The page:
You suggest to set the voltage ramp at 5 sec. do you mean the starting time? We use the voltage ramp + current limit mode. I am sorry to ask u are u sure this time is enough to accelerate the motor and reach the full voltage.

 

 

 

Another question please, how I know the maximum locked rotor time of a motor?

 

Our motor is Chinese and I searched on the web and found only the data I posted before. How I know that a motor can be used for heavy starting loads and its protector can be adjusted at tripping class 30 with no fear for the rotor?

 

 

 

Best regards,

 

Msayed.

 

 

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Hello Msayed

 

With most starters where there is a voltage ramp plus a current limit, when you set a fast ramp time, the voltage will rise quickly to the point where the current limit is reached. At that time, the voltage ramp is frozen until the current begins to drop, so if you set a voltage ramp time of 5 seconds, that does not mean that the voltage will reach full voltage in 5 seconds unless the current limit is not reached.

With an inertial load, you need to get as much energy transferred to the motor as possible without exceeding the current limits of the supply or the starter. I would suggest that the starter should be on the current limit for most of the start time in order to minimize the start time.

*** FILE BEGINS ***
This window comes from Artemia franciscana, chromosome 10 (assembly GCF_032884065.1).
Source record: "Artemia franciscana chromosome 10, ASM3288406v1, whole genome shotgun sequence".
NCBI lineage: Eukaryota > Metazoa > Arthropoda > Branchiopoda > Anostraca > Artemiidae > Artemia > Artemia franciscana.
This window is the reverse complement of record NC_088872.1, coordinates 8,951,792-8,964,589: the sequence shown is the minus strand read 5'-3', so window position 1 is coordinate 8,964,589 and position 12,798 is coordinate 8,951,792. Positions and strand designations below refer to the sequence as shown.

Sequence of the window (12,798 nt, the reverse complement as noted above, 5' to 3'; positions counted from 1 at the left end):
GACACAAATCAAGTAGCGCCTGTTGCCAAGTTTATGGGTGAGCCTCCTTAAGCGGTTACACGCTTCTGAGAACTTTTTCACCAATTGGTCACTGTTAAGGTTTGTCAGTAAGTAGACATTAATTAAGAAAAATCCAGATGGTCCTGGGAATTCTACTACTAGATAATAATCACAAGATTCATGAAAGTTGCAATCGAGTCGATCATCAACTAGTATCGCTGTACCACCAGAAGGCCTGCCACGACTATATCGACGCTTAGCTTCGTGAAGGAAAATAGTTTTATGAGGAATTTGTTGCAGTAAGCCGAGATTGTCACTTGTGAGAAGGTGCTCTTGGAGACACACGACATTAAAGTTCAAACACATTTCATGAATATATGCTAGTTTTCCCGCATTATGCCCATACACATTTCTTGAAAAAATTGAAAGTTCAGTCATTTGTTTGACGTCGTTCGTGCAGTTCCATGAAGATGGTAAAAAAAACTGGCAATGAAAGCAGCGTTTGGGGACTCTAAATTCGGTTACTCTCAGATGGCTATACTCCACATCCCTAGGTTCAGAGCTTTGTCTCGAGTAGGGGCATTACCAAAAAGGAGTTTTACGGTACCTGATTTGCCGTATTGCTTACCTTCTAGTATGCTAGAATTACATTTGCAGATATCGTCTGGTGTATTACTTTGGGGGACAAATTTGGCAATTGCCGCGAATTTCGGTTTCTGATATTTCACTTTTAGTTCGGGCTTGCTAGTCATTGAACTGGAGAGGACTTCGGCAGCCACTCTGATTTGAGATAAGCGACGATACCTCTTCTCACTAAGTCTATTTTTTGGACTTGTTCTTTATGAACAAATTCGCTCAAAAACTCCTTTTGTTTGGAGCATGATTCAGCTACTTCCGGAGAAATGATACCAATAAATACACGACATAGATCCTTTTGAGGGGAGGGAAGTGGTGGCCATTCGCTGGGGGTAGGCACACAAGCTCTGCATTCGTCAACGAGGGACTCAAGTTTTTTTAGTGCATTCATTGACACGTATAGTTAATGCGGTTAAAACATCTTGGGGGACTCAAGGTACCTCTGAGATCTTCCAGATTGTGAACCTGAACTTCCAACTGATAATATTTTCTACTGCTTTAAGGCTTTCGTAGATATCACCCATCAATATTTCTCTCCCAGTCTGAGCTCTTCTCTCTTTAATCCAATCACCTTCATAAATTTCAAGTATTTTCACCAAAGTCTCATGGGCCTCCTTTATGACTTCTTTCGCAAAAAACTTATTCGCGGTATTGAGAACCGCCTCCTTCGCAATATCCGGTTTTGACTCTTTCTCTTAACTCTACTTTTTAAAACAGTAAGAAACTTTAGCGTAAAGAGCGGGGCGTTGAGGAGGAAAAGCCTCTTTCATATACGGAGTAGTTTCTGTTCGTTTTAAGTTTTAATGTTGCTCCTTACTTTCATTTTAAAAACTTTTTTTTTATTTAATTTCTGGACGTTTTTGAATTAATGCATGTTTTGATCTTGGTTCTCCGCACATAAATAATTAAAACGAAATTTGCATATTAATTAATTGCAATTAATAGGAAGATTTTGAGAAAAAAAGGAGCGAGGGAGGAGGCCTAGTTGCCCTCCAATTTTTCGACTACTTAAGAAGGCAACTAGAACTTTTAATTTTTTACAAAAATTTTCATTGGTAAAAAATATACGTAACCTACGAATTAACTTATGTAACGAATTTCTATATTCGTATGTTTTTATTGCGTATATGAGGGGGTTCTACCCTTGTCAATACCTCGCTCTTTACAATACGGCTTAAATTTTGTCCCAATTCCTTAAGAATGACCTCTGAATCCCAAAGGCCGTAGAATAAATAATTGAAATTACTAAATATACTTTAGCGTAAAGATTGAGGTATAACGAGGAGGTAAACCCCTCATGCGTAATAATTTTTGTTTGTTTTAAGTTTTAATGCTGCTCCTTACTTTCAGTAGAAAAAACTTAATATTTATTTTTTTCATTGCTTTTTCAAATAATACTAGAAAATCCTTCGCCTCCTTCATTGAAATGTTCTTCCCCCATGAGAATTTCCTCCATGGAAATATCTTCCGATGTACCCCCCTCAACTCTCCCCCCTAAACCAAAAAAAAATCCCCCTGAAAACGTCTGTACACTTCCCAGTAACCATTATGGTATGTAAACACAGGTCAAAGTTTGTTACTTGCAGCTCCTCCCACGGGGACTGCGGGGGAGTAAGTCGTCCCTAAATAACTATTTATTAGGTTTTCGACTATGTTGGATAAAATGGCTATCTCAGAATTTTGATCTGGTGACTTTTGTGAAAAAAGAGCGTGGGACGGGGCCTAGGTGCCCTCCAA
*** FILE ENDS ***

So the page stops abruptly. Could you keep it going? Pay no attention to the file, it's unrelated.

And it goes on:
In regards to the maximum load inertia rating for your motor, the only way that you can determine this is from the manufacturer. It is not possible to calculate this from current rating.

 

Best regards,

Mark.

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Hello Mr. mark

 

 

 

Thanks a billion; your reply was really a good advice.

 

I set the new parameters, the motor started in 32 sec. (it was taking 42 sec When setting old parameters).

 

 

 

I also set the new parameters to crusher motor; the starting time was 10 sec. shorter than the old setting. And the motor started to move from standstill 2 sec. after the starting signal although it was taking about 15 sec. at the old setting.

 

 

 

 

 

 

 

Best regards,

 

Msayed.